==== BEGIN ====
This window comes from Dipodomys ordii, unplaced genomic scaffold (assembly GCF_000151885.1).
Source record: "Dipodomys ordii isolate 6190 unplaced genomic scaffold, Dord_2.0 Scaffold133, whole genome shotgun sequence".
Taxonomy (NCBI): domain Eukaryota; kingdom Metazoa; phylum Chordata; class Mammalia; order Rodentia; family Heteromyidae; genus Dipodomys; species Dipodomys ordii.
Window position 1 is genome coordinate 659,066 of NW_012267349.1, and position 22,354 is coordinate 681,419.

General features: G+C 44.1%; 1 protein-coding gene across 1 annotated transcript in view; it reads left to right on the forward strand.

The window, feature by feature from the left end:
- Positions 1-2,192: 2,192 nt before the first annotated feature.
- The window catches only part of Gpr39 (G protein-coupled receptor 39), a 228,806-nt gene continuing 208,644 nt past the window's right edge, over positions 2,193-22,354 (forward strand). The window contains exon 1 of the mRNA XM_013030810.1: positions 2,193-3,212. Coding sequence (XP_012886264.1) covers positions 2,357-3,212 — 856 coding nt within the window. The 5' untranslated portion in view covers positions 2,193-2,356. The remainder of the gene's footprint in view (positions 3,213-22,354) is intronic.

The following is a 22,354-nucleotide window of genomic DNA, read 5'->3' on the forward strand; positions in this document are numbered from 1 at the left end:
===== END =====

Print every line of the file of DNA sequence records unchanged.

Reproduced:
This window comes from Dipodomys ordii, unplaced genomic scaffold (assembly GCF_000151885.1).
Source record: "Dipodomys ordii isolate 6190 unplaced genomic scaffold, Dord_2.0 Scaffold133, whole genome shotgun sequence".
Taxonomy (NCBI): domain Eukaryota; kingdom Metazoa; phylum Chordata; class Mammalia; order Rodentia; family Heteromyidae; genus Dipodomys; species Dipodomys ordii.
Window position 1 is genome coordinate 659,066 of NW_012267349.1, and position 22,354 is coordinate 681,419.

General features: G+C 44.1%; 1 protein-coding gene across 1 annotated transcript in view; it reads left to right on the forward strand.

The window, feature by feature from the left end:
- Positions 1-2,192: 2,192 nt before the first annotated feature.
- The window catches only part of Gpr39 (G protein-coupled receptor 39), a 228,806-nt gene continuing 208,644 nt past the window's right edge, over positions 2,193-22,354 (forward strand). The window contains exon 1 of the mRNA XM_013030810.1: positions 2,193-3,212. Coding sequence (XP_012886264.1) covers positions 2,357-3,212 — 856 coding nt within the window. The 5' untranslated portion in view covers positions 2,193-2,356. The remainder of the gene's footprint in view (positions 3,213-22,354) is intronic.

The following is a 22,354-nucleotide window of genomic DNA, read 5'->3' on the forward strand; positions in this document are numbered from 1 at the left end: